Republican senators sound increasingly unlikely to try and block Elena Kagan's confirmation to the Supreme Court, owing perhaps in part to public apathy, but in the meantime they've focused some of their attention on an even more difficult target: former Justice Thurgood Marshall, a civil rights pioneer, the first African-American to sit on the high court and one of Kagan's self-avowed heroes, for whom she clerked early in her career.
Marshall's name came up 35 times during the first day of Kagan's confirmation hearings, compared to 14 mentions of President Obama, by Talking Points Memo's count.
There's "no doubt he was an activist judge," Sen. Orrin Hatch (R-Utah) said of Marshall on MSNBC Monday. "Let's admire the man for the great things he did, but let's not walk over and wipe out the things that really didn't make sense as an obedient student of the practice of law."
The Salt Lake Tribune tracked Hatch down after Monday's hearing to ask if he would have voted for Marshall, the man who successfully litigated Brown v. Board of Education not long before he joined the Supreme Court. "Well, it's hard to say," was Hatch's response.
Sen. Jeff Sessions of Alabama, the ranking Republican on the Judiciary Committee, likewise decried Marshall as "a well-known liberal activist judge" in his opening remarks during the hearing. Other GOP senators have sought to press Kagan on whether she believes that, as Marshall once said, "you do what you think is right and let the law catch up," the Wall Street Journal reports.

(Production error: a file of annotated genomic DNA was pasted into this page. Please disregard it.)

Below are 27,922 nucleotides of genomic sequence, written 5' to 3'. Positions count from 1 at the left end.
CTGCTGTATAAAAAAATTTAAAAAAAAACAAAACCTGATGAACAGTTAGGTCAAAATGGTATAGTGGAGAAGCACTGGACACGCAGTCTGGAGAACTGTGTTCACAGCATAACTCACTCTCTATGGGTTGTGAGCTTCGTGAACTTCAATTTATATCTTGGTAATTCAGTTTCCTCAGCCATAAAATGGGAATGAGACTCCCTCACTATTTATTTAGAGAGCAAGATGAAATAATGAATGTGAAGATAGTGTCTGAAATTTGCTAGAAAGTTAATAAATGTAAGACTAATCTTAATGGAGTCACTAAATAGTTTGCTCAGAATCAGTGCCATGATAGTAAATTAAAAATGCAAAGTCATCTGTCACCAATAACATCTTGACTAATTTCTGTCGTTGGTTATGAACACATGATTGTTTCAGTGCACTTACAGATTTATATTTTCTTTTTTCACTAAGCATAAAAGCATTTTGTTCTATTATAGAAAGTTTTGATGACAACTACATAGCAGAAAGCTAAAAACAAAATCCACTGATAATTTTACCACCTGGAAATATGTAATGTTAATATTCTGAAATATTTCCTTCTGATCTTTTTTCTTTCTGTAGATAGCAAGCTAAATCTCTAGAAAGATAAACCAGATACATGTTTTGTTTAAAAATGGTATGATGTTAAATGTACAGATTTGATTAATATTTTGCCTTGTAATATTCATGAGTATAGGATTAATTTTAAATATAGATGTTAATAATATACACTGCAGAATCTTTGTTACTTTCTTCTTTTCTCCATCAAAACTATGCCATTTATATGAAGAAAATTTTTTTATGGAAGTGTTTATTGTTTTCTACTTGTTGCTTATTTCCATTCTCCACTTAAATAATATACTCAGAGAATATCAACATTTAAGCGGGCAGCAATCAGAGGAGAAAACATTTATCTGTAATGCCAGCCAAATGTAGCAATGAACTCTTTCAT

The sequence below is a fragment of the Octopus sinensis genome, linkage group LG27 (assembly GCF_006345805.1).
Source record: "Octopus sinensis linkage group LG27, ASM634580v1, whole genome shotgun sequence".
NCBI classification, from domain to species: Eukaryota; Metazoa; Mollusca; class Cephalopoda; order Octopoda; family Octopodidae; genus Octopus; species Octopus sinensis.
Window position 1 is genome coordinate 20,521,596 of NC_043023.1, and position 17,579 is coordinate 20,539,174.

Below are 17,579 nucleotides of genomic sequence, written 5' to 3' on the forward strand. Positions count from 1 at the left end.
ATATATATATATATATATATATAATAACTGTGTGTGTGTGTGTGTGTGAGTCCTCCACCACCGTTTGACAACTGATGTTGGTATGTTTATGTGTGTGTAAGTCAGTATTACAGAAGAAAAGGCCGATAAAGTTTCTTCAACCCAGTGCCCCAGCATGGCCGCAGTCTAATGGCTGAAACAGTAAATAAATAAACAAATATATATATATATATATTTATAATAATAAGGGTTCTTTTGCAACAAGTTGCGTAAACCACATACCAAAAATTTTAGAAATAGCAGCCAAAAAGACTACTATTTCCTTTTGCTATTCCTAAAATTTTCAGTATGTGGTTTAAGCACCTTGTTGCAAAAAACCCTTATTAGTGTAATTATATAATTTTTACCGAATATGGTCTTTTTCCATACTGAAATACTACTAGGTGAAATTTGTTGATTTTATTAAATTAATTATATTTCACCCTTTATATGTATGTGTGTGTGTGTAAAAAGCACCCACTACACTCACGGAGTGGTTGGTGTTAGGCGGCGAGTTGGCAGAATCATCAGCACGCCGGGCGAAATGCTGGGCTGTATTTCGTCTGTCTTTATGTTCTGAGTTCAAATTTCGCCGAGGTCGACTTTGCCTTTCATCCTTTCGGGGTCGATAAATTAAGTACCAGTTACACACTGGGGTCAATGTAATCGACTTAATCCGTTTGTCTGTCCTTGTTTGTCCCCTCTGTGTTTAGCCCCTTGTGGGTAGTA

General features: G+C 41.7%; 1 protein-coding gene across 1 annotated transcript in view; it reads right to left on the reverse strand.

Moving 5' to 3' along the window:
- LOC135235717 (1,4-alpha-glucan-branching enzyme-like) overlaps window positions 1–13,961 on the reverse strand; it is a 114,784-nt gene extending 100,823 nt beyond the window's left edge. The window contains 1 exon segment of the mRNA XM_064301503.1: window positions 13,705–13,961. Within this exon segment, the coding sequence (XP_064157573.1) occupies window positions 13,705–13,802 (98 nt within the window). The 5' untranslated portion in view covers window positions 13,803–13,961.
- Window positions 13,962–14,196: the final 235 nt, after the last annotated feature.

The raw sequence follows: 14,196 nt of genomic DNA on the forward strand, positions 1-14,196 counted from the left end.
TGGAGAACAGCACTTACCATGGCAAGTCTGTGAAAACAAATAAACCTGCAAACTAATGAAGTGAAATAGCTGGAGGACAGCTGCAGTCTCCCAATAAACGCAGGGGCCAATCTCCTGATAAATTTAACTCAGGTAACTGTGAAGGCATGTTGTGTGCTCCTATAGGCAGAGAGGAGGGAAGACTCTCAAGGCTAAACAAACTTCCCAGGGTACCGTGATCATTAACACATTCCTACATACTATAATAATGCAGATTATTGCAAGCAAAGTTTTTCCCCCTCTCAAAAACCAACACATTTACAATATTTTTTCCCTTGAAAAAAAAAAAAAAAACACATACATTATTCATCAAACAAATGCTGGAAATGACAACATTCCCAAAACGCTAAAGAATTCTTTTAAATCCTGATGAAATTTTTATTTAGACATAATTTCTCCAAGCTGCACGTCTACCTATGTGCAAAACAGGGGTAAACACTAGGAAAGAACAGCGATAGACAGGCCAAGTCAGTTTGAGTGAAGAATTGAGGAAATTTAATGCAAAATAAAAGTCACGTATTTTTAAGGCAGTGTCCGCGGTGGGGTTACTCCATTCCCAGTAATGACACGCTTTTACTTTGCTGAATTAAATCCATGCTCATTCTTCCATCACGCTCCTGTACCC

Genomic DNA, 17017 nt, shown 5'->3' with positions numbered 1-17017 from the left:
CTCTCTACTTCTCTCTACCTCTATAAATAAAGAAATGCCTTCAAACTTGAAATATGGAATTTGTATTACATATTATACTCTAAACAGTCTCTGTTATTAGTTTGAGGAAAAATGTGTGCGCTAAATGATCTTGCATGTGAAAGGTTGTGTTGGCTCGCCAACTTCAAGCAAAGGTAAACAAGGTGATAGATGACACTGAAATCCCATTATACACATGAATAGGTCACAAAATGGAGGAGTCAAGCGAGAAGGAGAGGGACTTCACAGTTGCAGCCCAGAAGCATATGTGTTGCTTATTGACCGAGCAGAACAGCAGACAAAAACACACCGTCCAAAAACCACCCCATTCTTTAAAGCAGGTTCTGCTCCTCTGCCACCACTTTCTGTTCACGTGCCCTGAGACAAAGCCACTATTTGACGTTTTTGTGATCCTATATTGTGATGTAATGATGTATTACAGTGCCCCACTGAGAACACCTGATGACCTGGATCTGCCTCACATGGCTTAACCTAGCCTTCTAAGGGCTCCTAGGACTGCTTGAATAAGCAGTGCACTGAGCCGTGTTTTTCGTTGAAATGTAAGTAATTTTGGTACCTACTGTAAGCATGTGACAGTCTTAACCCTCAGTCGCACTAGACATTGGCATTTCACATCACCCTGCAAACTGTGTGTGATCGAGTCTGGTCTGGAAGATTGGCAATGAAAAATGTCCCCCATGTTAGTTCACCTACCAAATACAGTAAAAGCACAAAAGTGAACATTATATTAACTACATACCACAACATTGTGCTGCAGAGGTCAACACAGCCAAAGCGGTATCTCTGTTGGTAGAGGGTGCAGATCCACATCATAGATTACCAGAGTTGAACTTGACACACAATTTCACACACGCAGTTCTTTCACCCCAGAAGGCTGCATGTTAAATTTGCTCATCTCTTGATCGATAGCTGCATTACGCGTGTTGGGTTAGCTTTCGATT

And as Greg Sargent noted, Senate Minority Whip Jon Kyl (R-Ariz.) decided to hit Marshall for "his unshakable determination to protect the underdog."
"Perhaps because his first nominee failed to defend the judicial philosophy that he was promoting, the President has repackaged it. Now, he says that judges should have 'a keen understanding of how the law affects the daily lives of the American people ... and know that in a democracy, powerful interests must not be allowed to drown out the voices of ordinary citizens,'" Kyl complained. "Kagan wrote a tribute to Justice Marshall in which she said in his view it was the role of the courts and interpreting the Constitution to protect the people who went unprotected by every other organ of government. The court existed primarily to fulfill this mission. And later, when she was working in the Clinton administration, she encouraged a colleague working on a speech about Justice Marshall to emphasize his unshakable determination to protect the underdog."